FORT LAUDERDALE, Fla. (NewsNation Now) — They have been spotted in neighborhoods, on power poles, and even made it onto the tarmac at a busy South Florida airport.
Wild vervet monkeys are thriving in Fort Lauderdale, Florida.
A colony of several dozen monkeys lives near the Fort Lauderdale-Hollywood International Airport.
“When I first started this project it was like an urban legend. Trying to figure out exactly where the monkeys came from and where to find them,” said biologist Dr. Missy Williams.
Williams has been studying the monkeys for years and has a name for each monkey.
“I am out here everyday and I love it,” Williams said.
She says she traced the monkeys’ ancestors back to a roadside zoo called the Danie Beach Chimpanzee Farm.
About fifty monkeys escaped from the zoo.
The monkeys frequent area businesses where employees have gotten to know and feed them.
“They are pretty much always looking for food. Once they eat, they run,” said Dave Winquist, a parking lot employee.
Winquist works at a parking lot near the airport and interacts with them almost everyday.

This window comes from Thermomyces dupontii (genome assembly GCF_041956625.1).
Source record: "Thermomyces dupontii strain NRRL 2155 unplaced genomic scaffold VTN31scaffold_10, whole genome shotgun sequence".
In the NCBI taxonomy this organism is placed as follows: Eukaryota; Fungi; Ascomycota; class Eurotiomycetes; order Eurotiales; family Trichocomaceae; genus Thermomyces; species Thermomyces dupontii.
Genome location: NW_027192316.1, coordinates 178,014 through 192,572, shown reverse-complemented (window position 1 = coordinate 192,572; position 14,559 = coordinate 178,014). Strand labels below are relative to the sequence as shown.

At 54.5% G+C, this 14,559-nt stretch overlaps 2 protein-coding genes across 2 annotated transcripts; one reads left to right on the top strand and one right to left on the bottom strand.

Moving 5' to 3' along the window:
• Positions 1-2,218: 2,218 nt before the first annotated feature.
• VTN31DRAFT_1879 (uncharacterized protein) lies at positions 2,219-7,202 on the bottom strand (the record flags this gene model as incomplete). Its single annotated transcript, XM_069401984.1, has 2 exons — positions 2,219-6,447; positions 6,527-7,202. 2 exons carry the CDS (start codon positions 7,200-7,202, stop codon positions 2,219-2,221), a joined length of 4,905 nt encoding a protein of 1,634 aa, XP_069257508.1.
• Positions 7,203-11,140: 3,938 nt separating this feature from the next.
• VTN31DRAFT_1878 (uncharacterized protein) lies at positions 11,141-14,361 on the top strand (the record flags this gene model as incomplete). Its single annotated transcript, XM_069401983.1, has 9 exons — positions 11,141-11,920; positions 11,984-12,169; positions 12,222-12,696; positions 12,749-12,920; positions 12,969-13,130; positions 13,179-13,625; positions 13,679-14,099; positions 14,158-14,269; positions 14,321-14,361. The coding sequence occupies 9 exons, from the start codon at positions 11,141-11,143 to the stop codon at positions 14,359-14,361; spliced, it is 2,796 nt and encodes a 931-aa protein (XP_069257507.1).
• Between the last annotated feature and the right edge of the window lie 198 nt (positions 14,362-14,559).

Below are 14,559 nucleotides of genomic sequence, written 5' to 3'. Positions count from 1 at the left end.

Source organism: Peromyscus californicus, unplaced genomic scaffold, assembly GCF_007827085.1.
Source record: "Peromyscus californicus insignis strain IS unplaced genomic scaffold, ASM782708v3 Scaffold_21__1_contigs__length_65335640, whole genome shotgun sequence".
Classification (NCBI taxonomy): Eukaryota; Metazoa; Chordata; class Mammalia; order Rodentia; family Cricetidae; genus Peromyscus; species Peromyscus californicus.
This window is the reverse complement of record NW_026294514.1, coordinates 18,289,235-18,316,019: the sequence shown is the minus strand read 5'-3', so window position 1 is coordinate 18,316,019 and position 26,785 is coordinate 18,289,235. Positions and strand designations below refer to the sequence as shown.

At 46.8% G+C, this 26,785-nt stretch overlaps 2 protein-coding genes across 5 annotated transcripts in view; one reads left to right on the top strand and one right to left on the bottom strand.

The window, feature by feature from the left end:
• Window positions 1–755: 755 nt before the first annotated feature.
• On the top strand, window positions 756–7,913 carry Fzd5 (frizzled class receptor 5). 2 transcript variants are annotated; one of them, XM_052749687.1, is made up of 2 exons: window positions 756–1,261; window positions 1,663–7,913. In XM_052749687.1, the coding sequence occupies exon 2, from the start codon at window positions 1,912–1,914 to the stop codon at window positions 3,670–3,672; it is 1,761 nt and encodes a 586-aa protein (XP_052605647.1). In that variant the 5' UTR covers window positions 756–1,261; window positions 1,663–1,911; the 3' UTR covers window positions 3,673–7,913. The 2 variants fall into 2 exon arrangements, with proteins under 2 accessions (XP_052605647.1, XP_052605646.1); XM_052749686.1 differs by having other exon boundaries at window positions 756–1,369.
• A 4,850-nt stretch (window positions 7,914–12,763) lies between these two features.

“Bananas. Peanuts. They’ll even eat packets of grape jelly if they can get their hands on it,” Winquist said.
The monkeys live in four different colonies and they mostly stick together. However, Williams says once in a while, a male monkey will venture off in search of a mate. Some of the males have been spotted up to thirty miles away.
“They have navigated this really complex urban system without getting hit by cars and they make it back. So it is really phenomenal how they move through the city without getting detected and without getting hit by cars,” Williams said.
Williams says there have been no documented cases of aggression by the monkeys, and they don’t seem to bother anyone.
Sadly, she says, it is people who threaten them.
“I would say humans are their biggest predator, of course. People sometimes, because the exotic pet trade here in Florida is a big thing, people sometimes try to take them as pets,” said Williams.
Since Williams started studying the monkeys six years ago, she says five have disappeared. She later discovered some were trapped.
“Primates are not pets. They do not do well in captivity at all. They are best to be out free. They learn how to be monkeys from other monkeys and in captivity they become bored and have problems,” Williams said.
It is against the law to trap or hurt the monkeys, but beyond that, they don’t have protection under Florida law because they are classified as non native.
Williams is hoping to get special permission from the state to take the monkeys to the vet when they are sick or injured.
But for now, all she can do is observe the wild monkeys who have survived city life for nearly sixty years.